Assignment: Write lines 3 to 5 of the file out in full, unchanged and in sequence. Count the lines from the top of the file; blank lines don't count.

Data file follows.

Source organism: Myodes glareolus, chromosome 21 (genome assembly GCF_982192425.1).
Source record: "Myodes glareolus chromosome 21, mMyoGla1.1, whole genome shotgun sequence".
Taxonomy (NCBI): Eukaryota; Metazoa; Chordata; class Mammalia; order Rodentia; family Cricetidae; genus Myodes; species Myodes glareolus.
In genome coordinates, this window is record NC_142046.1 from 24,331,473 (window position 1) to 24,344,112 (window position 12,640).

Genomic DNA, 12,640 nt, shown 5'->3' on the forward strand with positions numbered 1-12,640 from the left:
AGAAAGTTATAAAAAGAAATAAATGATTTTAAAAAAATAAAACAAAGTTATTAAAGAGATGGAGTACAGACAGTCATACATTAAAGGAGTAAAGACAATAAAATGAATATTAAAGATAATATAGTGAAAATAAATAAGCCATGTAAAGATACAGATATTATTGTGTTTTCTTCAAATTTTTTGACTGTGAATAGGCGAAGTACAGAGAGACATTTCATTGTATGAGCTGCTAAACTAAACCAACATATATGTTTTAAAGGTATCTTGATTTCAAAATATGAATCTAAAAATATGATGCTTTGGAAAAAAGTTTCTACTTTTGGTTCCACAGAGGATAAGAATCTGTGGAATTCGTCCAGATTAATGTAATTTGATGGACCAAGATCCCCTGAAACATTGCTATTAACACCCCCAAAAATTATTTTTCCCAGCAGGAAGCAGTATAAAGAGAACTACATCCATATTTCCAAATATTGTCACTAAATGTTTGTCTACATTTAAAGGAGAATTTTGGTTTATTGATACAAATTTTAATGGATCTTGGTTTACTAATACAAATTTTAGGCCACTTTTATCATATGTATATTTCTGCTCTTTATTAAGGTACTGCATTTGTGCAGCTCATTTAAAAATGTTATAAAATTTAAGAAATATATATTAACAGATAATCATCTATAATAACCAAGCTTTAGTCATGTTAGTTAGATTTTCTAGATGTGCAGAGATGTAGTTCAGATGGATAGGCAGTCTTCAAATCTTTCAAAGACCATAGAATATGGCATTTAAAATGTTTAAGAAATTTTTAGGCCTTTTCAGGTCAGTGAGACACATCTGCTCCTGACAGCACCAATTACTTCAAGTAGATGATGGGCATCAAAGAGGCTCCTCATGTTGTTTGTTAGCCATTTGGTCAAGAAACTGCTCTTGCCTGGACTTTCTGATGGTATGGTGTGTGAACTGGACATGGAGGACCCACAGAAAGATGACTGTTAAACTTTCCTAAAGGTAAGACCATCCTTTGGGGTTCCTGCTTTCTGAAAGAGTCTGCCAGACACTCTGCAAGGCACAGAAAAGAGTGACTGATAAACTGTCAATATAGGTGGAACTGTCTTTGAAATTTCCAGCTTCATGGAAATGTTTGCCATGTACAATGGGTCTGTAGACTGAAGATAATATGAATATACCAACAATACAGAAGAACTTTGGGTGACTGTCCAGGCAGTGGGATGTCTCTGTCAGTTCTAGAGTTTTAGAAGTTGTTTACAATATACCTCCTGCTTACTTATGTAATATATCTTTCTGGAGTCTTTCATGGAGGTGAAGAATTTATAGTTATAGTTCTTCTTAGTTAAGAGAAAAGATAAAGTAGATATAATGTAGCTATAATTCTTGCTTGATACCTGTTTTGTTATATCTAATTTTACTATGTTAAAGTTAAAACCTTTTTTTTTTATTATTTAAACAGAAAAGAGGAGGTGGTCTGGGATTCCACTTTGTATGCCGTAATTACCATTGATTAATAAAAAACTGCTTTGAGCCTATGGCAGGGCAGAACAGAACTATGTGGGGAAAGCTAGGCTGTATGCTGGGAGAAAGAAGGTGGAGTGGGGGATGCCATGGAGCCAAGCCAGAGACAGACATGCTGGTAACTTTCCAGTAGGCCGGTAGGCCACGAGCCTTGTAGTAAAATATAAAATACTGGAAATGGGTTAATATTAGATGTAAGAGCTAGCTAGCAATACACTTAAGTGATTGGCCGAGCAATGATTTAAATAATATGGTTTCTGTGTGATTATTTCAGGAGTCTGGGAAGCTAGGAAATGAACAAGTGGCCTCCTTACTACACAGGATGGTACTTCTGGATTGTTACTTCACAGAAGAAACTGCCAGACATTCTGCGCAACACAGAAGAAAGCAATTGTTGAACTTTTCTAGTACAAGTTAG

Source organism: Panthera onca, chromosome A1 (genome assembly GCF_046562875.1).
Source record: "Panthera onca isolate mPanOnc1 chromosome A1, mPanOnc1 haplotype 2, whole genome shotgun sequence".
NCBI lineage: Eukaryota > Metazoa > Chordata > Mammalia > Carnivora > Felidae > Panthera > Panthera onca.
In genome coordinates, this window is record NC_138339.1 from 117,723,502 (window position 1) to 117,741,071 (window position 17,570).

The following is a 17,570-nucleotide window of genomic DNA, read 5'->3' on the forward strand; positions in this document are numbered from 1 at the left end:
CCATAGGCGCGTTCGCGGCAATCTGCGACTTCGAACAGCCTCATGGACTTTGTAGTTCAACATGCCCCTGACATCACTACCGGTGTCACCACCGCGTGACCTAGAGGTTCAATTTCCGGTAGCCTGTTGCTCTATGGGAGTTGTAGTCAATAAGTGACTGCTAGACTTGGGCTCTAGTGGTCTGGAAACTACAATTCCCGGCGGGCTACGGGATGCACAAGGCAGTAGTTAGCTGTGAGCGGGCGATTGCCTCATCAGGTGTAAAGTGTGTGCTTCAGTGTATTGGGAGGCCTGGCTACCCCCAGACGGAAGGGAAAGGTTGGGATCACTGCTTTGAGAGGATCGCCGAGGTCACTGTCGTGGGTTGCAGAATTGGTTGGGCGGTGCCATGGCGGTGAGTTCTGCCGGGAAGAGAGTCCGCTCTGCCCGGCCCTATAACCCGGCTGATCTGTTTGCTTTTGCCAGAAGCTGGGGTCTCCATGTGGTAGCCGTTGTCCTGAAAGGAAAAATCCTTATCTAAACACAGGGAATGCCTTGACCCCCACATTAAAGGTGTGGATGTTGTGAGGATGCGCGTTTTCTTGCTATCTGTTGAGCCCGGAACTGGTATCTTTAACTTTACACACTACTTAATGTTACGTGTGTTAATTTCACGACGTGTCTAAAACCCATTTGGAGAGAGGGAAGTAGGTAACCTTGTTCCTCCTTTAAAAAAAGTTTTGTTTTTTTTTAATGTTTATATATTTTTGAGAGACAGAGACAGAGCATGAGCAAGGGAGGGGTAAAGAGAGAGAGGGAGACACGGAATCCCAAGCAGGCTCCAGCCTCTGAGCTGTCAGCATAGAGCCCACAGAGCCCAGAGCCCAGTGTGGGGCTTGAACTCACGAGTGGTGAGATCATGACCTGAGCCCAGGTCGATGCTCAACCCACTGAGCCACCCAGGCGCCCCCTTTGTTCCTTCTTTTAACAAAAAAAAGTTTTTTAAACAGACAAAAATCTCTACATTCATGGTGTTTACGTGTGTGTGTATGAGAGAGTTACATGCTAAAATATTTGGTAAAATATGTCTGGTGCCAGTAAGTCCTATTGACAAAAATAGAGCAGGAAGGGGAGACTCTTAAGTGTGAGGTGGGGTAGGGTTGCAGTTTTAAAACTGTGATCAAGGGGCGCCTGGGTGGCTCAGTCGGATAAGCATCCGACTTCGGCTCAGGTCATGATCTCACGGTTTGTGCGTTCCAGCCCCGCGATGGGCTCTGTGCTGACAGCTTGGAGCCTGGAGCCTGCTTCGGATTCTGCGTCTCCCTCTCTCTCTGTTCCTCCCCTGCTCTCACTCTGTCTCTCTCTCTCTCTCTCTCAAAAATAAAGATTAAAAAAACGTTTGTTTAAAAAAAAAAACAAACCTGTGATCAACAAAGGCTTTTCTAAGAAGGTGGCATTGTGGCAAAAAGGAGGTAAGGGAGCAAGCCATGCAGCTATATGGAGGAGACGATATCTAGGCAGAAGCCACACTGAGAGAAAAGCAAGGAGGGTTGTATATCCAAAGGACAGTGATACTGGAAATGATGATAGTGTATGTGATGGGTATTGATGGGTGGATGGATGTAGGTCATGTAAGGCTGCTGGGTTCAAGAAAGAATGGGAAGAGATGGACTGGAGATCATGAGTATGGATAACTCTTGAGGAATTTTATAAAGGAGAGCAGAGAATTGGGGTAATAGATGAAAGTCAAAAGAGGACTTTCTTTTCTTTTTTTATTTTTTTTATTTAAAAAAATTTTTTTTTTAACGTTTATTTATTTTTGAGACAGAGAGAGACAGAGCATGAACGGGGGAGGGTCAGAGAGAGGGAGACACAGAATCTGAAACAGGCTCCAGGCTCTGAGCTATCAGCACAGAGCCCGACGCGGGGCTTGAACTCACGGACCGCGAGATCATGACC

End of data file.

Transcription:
Taxonomy (NCBI): Eukaryota; Metazoa; Chordata; class Mammalia; order Rodentia; family Cricetidae; genus Myodes; species Myodes glareolus.
In genome coordinates, this window is record NC_142046.1 from 24,331,473 (window position 1) to 24,344,112 (window position 12,640).

Genomic DNA, 12,640 nt, shown 5'->3' on the forward strand with positions numbered 1-12,640 from the left: